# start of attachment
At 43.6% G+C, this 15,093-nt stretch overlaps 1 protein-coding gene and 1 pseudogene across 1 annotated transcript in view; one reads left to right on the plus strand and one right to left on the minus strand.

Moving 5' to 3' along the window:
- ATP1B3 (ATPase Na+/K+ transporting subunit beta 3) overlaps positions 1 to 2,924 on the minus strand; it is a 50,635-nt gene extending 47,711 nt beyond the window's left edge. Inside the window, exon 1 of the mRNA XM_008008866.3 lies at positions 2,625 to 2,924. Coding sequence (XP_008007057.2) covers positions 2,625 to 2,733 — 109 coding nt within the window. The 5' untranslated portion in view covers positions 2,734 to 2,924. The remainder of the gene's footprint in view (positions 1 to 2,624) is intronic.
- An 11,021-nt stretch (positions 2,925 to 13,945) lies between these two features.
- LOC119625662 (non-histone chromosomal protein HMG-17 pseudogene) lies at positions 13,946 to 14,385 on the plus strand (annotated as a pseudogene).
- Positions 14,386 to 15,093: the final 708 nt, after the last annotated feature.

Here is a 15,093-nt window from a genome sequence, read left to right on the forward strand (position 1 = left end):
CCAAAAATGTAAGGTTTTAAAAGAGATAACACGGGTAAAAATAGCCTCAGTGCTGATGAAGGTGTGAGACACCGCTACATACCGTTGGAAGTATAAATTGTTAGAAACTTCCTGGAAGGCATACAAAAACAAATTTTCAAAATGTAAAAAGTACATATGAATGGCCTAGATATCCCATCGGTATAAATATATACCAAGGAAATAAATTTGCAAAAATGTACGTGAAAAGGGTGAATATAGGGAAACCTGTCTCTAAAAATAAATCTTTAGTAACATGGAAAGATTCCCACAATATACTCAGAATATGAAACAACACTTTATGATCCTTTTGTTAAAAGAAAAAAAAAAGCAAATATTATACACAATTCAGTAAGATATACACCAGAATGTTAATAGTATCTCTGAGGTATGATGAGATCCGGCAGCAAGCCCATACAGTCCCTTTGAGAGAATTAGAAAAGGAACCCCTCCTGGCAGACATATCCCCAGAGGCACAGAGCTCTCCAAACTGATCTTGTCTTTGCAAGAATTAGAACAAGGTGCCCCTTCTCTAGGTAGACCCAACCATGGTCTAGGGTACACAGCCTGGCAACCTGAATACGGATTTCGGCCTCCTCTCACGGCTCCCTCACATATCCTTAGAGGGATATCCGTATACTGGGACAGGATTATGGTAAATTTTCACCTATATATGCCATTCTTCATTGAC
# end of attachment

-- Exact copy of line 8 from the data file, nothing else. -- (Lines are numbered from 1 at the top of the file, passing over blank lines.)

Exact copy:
CCAAAAATGTAAGGTTTTAAAAGAGATAACACGGGTAAAAATAGCCTCAGTGCTGATGAAGGTGTGAGACACCGCTACATACCGTTGGAAGTATAAATTGTTAGAAACTTCCTGGAAGGCATACAAAAACAAATTTTCAAAATGTAAAAAGTACATATGAATGGCCTAGATATCCCATCGGTATAAATATATACCAAGGAAATAAATTTGCAAAAATGTACGTGAAAAGGGTGAATATAGGGAAACCTGTCTCTAAAAATAAATCTTTAGTAACATGGAAAGATTCCCACAATATACTCAGAATATGAAACAACACTTTATGATCCTTTTGTTAAAAGAAAAAAAAAAGCAAATATTATACACAATTCAGTAAGATATACACCAGAATGTTAATAGTATCTCTGAGGTATGATGAGATCCGGCAGCAAGCCCATACAGTCCCTTTGAGAGAATTAGAAAAGGAACCCCTCCTGGCAGACATATCCCCAGAGGCACAGAGCTCTCCAAACTGATCTTGTCTTTGCAAGAATTAGAACAAGGTGCCCCTTCTCTAGGTAGACCCAACCATGGTCTAGGGTACACAGCCTGGCAACCTGAATACGGATTTCGGCCTCCTCTCACGGCTCCCTCACATATCCTTAGAGGGATATCCGTATACTGGGACAGGATTATGGTAAATTTTCACCTATATATGCCATTCTTCATTGAC